Skip to main content

New Yorker Fiction Review: "The Refrees" by Joseph O'Neill

He should've left it at that...
Issue: Sept. 1, 2014

Story: "The Referees"

Author: Joseph O'Neill

Rating: Double "Meh"

Review: This story has had plenty of time to simmer inside my head, as I read it about a week ago. And, as your resident expert short fiction reviewer, I can certify that absolutely nothing about this story stayed with me, other than the cutesy little shell-game O'Neill pulls-off with the title to the story (Hint: It's not about sports referees! Tee hee hee...barf). When your story relies on a gimmick like that you're taking a big, big gamble; mostly, you're hoping that your story is good enough to overcome or sort of earn the gimmick. This story did not.

Basically, an under-achiever in his mid-30s is coming off the breakup of a very serious relationship and has decided to move back to New York. In order for him to get the apartment he wants, he must get three character references (hence, the "referees"); however, his proves more difficult than he'd imagined. As one after another of his potential referees wiggles out of giving him a reference, he is forced to confront the superficial nature of many of the relationships he's had over the past 10 years and to confront the destruction left in the wake of his self-absorption.

I think "self-absorption" is a good place to finish explaining why I didn't like this story: it is entirely too concerned with the author's own assessment of his quirks and personality foibles, none of which were really that outrageous or interesting. Kind of like he's trying to say: "Hey, look at how comically dysfunctional my ever-so-slightly out-of-the-ordinary upper-middle-class life is!"

No way, dude. Not buying it.

P.S. When the best illustration the New Yorker art department can come up with to accompany your story is a blank sheet of paper, you have written a boring story. 



Comments

Popular posts from this blog

New Yorker Fiction Review #146: "Three Short Moments in a Long Life" by John L'Heureux

Issue: May 9, 2016

Story: "Three Short Moments in a Long Life" by John L'Heureux

Rating: $

Review: I feel like this is a somewhat tired technique, straight out of Creative Writing 101: write a story consisting of three or four different snapshots or snippets out of a character's life at different ages, sort of like a series of written photographs. Fun perhaps, but strikes me as a bit amateurish. However, I also think L'Heureux succeeds here by pushing it a bit further, playing with the character's tentative attempts at something close to faith -- in childish, adult, and mature adult ways -- and tying all three "Short Moments" together in a subtle and readily decipherable way.

L'Heureux's prose and his frank humor and his ability to glorify and find the meaning in the mundane events and thoughts of every day life, and thereby turn the life of an ordinary person into a drama with meaning and significance puts me in mind of John Irving. As well a…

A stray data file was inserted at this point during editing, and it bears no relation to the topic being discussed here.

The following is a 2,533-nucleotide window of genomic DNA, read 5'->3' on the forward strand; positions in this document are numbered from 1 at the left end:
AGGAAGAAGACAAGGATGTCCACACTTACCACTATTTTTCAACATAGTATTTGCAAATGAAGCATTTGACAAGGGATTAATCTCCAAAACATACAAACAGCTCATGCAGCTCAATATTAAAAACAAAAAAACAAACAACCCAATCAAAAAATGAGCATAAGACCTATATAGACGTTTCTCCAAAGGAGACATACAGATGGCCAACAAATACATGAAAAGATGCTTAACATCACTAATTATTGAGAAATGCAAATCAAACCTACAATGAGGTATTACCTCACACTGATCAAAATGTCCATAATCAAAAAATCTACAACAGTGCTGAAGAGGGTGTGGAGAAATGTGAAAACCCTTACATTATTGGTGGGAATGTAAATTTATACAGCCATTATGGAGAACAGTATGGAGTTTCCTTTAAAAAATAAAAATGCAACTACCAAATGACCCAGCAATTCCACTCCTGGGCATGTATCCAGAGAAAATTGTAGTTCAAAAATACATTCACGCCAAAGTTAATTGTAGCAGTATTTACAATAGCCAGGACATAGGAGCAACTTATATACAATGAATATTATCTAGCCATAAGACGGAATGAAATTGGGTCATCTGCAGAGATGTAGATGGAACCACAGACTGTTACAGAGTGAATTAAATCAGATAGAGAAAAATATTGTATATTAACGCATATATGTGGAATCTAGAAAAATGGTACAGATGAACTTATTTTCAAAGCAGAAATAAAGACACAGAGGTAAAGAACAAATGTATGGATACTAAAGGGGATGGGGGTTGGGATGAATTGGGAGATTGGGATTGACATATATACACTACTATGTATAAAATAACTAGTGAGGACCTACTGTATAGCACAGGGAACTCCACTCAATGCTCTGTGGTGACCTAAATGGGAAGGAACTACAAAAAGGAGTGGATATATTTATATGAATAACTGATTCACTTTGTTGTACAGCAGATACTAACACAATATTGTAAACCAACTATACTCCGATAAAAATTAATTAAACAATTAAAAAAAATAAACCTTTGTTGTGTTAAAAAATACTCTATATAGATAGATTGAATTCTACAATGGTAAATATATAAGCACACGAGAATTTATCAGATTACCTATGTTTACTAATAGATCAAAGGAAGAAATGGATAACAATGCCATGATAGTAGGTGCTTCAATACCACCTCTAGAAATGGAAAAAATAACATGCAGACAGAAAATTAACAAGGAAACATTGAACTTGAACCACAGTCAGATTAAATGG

Water Review: San Pellegrino 250ml Bottle

Damn you, tiny little bottle of San Pellegrino. So little. So cute. But what are you really good for other than to make me wish I had a full bottle of Pellegrino? 
Good as a palate cleanser after a nice double espresso, I will give it that. But little else. The suave yet chaotic burst of Pellegrino bubbliness is still there, but with each sip you feel the tragedy of being that much closer to the end of the bottle, that much faster.

This is a bottle of water made specifically for the frustrated, for the meticulous, for the measurers among us with a penchant for the dainty. This water does not love you in the wild, on a sunny porch or with the raucous laughter of friends. No...much the opposite. Whatever that may be.

Best drunk in tiny, tiny sips, while forcing oneself through an unreadable and depressing Russian novel one does not want to read but feels one should, on a cold, wet day in December that promises four months of gloom and depression...or in pairs or threes and poured over …

New Yorker Fiction Review #151: "The Bog Girl" by Karen Russell

From the June 20 issue...

My loyal readers (if there are still any, which I doubt) will know I'm usually not a fan of Magical Realism, which, as you may also know, is Karen Russell's stock in trade. That said, there's nothing I love more than having my antipathy for magical realism shattered by an awesome story like "The Bog Girl."

Briefly, an Irish teenager discovers the body of a young woman who as been buried in a bog for over 2,000 years and begins to date her. What more do you need, right? If I'd read that one-line description somewhere else, and wasn't on a mission to review every New Yorker short story, I doubt I'd have read "The Bog Girl." But maybe I should start doing a George Costanza and do the opposite of everything I think I should do.

Where Russell succeeds here is in two main areas: 1.) Making us really love Cillian, the teenager who falls in love with the bog girl, and 2.) pulling the unbelievable trick making the characters…